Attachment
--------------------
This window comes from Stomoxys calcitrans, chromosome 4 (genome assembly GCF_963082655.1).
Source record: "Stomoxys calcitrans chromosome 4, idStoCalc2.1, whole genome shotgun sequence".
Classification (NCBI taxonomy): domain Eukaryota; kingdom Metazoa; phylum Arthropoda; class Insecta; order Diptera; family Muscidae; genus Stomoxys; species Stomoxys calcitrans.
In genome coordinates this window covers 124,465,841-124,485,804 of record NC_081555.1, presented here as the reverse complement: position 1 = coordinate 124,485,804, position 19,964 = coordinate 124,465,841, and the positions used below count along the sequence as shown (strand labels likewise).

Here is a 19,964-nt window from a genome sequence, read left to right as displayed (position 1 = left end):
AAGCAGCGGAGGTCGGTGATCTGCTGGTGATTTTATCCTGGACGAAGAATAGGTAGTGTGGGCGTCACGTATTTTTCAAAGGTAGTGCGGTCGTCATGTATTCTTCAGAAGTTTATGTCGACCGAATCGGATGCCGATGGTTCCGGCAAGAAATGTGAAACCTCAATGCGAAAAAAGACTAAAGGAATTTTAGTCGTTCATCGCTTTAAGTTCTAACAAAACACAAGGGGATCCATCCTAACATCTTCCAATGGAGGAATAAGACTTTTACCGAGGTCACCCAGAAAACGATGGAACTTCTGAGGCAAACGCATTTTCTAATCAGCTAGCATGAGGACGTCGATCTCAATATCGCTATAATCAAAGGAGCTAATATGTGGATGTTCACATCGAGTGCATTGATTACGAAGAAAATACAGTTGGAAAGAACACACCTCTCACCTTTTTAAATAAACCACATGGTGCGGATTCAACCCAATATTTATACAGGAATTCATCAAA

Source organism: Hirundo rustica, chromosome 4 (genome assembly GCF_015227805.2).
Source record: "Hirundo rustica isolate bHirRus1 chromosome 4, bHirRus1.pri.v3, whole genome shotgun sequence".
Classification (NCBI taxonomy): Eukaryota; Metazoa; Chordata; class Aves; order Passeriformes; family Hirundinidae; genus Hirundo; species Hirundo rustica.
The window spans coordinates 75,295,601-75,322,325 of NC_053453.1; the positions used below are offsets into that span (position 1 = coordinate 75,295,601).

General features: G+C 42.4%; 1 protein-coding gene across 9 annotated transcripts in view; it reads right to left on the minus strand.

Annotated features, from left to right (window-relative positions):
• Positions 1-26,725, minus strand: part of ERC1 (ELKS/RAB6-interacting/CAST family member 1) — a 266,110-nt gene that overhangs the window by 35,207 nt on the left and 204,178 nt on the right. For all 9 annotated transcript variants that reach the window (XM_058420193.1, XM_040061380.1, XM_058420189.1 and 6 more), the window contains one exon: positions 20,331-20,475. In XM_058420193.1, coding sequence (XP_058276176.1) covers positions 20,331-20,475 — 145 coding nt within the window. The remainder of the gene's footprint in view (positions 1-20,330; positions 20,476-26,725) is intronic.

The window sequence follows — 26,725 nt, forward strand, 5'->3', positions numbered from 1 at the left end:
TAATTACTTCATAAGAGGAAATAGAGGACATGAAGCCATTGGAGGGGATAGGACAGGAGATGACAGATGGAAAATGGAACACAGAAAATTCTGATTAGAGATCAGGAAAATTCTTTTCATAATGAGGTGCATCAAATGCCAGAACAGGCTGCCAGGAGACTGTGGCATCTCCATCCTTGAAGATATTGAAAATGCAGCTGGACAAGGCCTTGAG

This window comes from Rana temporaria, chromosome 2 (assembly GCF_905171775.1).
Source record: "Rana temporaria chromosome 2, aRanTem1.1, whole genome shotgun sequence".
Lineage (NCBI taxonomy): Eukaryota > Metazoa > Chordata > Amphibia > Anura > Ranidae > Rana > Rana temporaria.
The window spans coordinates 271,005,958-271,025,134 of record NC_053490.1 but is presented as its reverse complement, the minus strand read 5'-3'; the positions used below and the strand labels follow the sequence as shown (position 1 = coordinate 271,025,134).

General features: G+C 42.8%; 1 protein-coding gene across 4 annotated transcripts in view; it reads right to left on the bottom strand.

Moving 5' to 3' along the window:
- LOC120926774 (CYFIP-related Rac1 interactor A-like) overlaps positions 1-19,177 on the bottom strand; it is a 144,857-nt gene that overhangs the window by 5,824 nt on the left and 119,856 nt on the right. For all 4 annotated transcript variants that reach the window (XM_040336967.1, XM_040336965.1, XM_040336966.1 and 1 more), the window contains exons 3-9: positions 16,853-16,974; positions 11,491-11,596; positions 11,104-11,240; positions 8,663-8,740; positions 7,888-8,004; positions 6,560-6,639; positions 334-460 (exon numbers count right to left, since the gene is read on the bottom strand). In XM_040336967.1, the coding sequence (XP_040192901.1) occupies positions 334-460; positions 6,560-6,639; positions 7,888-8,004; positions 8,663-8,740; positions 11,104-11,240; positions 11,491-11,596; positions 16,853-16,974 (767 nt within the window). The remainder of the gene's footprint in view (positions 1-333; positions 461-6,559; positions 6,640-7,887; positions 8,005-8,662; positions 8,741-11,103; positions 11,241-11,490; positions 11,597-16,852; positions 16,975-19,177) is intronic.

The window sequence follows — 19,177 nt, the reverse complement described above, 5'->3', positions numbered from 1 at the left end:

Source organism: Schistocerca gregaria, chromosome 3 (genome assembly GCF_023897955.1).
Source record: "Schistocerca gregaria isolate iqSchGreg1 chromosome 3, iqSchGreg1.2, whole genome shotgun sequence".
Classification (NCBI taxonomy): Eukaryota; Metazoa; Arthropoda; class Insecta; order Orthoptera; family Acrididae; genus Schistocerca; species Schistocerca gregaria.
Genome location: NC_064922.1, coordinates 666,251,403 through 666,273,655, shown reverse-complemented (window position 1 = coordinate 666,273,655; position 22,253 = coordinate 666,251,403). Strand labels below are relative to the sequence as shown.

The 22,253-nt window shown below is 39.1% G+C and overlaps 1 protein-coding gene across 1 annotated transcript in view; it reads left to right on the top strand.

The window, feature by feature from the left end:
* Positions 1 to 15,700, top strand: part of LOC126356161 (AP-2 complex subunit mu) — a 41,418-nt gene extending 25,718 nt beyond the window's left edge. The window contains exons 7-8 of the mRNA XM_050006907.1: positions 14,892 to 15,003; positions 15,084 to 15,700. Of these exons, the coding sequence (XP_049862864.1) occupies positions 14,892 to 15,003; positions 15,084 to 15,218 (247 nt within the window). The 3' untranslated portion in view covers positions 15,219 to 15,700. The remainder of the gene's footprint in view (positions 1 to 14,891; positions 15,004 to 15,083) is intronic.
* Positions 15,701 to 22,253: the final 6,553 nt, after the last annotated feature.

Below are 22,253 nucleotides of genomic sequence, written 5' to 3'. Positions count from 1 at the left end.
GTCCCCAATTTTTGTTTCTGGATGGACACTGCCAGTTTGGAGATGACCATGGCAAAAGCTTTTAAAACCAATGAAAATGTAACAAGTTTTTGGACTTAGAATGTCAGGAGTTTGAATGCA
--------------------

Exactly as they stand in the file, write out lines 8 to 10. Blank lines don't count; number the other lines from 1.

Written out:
Source record: "Hirundo rustica isolate bHirRus1 chromosome 4, bHirRus1.pri.v3, whole genome shotgun sequence".
Classification (NCBI taxonomy): Eukaryota; Metazoa; Chordata; class Aves; order Passeriformes; family Hirundinidae; genus Hirundo; species Hirundo rustica.
The window spans coordinates 75,295,601-75,322,325 of NC_053453.1; the positions used below are offsets into that span (position 1 = coordinate 75,295,601).